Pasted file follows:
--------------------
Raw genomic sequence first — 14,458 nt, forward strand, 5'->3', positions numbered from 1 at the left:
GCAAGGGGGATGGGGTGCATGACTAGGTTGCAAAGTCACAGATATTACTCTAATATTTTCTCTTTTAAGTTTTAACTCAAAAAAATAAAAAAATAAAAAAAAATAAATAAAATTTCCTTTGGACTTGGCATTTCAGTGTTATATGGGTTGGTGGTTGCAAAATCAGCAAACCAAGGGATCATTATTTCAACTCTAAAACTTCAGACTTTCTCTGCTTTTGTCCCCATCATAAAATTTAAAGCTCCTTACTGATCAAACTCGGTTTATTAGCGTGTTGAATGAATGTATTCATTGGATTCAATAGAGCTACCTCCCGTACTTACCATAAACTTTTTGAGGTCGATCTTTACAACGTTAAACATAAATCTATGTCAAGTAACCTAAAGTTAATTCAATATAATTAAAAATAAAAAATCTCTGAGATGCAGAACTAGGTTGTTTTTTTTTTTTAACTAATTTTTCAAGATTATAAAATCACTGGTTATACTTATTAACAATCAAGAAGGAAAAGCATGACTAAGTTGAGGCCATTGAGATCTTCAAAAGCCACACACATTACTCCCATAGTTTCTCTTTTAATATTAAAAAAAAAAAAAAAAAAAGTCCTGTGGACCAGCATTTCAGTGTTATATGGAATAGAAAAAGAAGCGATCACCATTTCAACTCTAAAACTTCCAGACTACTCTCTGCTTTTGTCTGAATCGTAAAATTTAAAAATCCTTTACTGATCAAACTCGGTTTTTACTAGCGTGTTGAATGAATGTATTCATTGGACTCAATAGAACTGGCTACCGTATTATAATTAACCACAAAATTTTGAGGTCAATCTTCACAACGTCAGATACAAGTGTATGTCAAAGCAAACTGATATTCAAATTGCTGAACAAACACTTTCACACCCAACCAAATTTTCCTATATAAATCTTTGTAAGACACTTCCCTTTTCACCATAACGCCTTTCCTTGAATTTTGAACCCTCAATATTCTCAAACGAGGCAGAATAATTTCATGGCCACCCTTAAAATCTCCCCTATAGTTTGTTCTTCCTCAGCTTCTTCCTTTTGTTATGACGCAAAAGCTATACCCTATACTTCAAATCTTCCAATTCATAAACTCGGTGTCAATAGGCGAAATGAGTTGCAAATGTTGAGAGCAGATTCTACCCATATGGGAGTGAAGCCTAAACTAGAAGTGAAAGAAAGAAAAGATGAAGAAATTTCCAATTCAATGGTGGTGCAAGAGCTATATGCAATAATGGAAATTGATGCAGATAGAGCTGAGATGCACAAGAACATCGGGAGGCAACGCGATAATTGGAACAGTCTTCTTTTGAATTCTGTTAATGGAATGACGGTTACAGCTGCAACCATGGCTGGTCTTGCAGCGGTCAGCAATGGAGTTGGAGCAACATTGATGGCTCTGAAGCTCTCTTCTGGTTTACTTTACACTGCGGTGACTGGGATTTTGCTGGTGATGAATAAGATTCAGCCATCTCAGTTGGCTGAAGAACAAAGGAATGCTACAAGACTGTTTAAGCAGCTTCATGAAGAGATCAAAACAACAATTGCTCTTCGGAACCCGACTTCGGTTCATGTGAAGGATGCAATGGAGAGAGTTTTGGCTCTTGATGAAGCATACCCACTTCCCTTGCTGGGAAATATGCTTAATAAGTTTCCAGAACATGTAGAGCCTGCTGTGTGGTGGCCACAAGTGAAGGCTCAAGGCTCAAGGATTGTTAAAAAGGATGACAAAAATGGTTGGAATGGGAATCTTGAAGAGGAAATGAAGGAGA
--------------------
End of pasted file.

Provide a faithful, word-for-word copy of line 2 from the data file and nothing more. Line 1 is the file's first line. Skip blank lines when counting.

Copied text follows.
GCAAGGGGGATGGGGTGCATGACTAGGTTGCAAAGTCACAGATATTACTCTAATATTTTCTCTTTTAAGTTTTAACTCAAAAAAATAAAAAAATAAAAAAAAATAAATAAAATTTCCTTTGGACTTGGCATTTCAGTGTTATATGGGTTGGTGGTTGCAAAATCAGCAAACCAAGGGATCATTATTTCAACTCTAAAACTTCAGACTTTCTCTGCTTTTGTCCCCATCATAAAATTTAAAGCTCCTTACTGATCAAACTCGGTTTATTAGCGTGTTGAATGAATGTATTCATTGGATTCAATAGAGCTACCTCCCGTACTTACCATAAACTTTTTGAGGTCGATCTTTACAACGTTAAACATAAATCTATGTCAAGTAACCTAAAGTTAATTCAATATAATTAAAAATAAAAAATCTCTGAGATGCAGAACTAGGTTGTTTTTTTTTTTTAACTAATTTTTCAAGATTATAAAATCACTGGTTATACTTATTAACAATCAAGAAGGAAAAGCATGACTAAGTTGAGGCCATTGAGATCTTCAAAAGCCACACACATTACTCCCATAGTTTCTCTTTTAATATTAAAAAAAAAAAAAAAAAAAGTCCTGTGGACCAGCATTTCAGTGTTATATGGAATAGAAAAAGAAGCGATCACCATTTCAACTCTAAAACTTCCAGACTACTCTCTGCTTTTGTCTGAATCGTAAAATTTAAAAATCCTTTACTGATCAAACTCGGTTTTTACTAGCGTGTTGAATGAATGTATTCATTGGACTCAATAGAACTGGCTACCGTATTATAATTAACCACAAAATTTTGAGGTCAATCTTCACAACGTCAGATACAAGTGTATGTCAAAGCAAACTGATATTCAAATTGCTGAACAAACACTTTCACACCCAACCAAATTTTCCTATATAAATCTTTGTAAGACACTTCCCTTTTCACCATAACGCCTTTCCTTGAATTTTGAACCCTCAATATTCTCAAACGAGGCAGAATAATTTCATGGCCACCCTTAAAATCTCCCCTATAGTTTGTTCTTCCTCAGCTTCTTCCTTTTGTTATGACGCAAAAGCTATACCCTATACTTCAAATCTTCCAATTCATAAACTCGGTGTCAATAGGCGAAATGAGTTGCAAATGTTGAGAGCAGATTCTACCCATATGGGAGTGAAGCCTAAACTAGAAGTGAAAGAAAGAAAAGATGAAGAAATTTCCAATTCAATGGTGGTGCAAGAGCTATATGCAATAATGGAAATTGATGCAGATAGAGCTGAGATGCACAAGAACATCGGGAGGCAACGCGATAATTGGAACAGTCTTCTTTTGAATTCTGTTAATGGAATGACGGTTACAGCTGCAACCATGGCTGGTCTTGCAGCGGTCAGCAATGGAGTTGGAGCAACATTGATGGCTCTGAAGCTCTCTTCTGGTTTACTTTACACTGCGGTGACTGGGATTTTGCTGGTGATGAATAAGATTCAGCCATCTCAGTTGGCTGAAGAACAAAGGAATGCTACAAGACTGTTTAAGCAGCTTCATGAAGAGATCAAAACAACAATTGCTCTTCGGAACCCGACTTCGGTTCATGTGAAGGATGCAATGGAGAGAGTTTTGGCTCTTGATGAAGCATACCCACTTCCCTTGCTGGGAAATATGCTTAATAAGTTTCCAGAACATGTAGAGCCTGCTGTGTGGTGGCCACAAGTGAAGGCTCAAGGCTCAAGGATTGTTAAAAAGGATGACAAAAATGGTTGGAATGGGAATCTTGAAGAGGAAATGAAGGAGA